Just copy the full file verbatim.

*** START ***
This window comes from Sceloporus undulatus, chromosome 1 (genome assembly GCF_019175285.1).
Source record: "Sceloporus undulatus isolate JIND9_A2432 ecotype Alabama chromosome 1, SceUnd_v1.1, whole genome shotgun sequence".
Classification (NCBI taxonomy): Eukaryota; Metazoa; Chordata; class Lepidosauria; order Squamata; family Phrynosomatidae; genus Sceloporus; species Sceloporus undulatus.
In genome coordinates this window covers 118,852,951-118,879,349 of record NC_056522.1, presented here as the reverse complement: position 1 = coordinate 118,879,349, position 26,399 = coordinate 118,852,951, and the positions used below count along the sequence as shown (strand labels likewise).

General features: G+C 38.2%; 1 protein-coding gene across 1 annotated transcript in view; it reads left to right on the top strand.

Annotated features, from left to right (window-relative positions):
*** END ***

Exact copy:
This window comes from Sceloporus undulatus, chromosome 1 (genome assembly GCF_019175285.1).
Source record: "Sceloporus undulatus isolate JIND9_A2432 ecotype Alabama chromosome 1, SceUnd_v1.1, whole genome shotgun sequence".
Classification (NCBI taxonomy): Eukaryota; Metazoa; Chordata; class Lepidosauria; order Squamata; family Phrynosomatidae; genus Sceloporus; species Sceloporus undulatus.
In genome coordinates this window covers 118,852,951-118,879,349 of record NC_056522.1, presented here as the reverse complement: position 1 = coordinate 118,879,349, position 26,399 = coordinate 118,852,951, and the positions used below count along the sequence as shown (strand labels likewise).

General features: G+C 38.2%; 1 protein-coding gene across 1 annotated transcript in view; it reads left to right on the top strand.

Annotated features, from left to right (window-relative positions):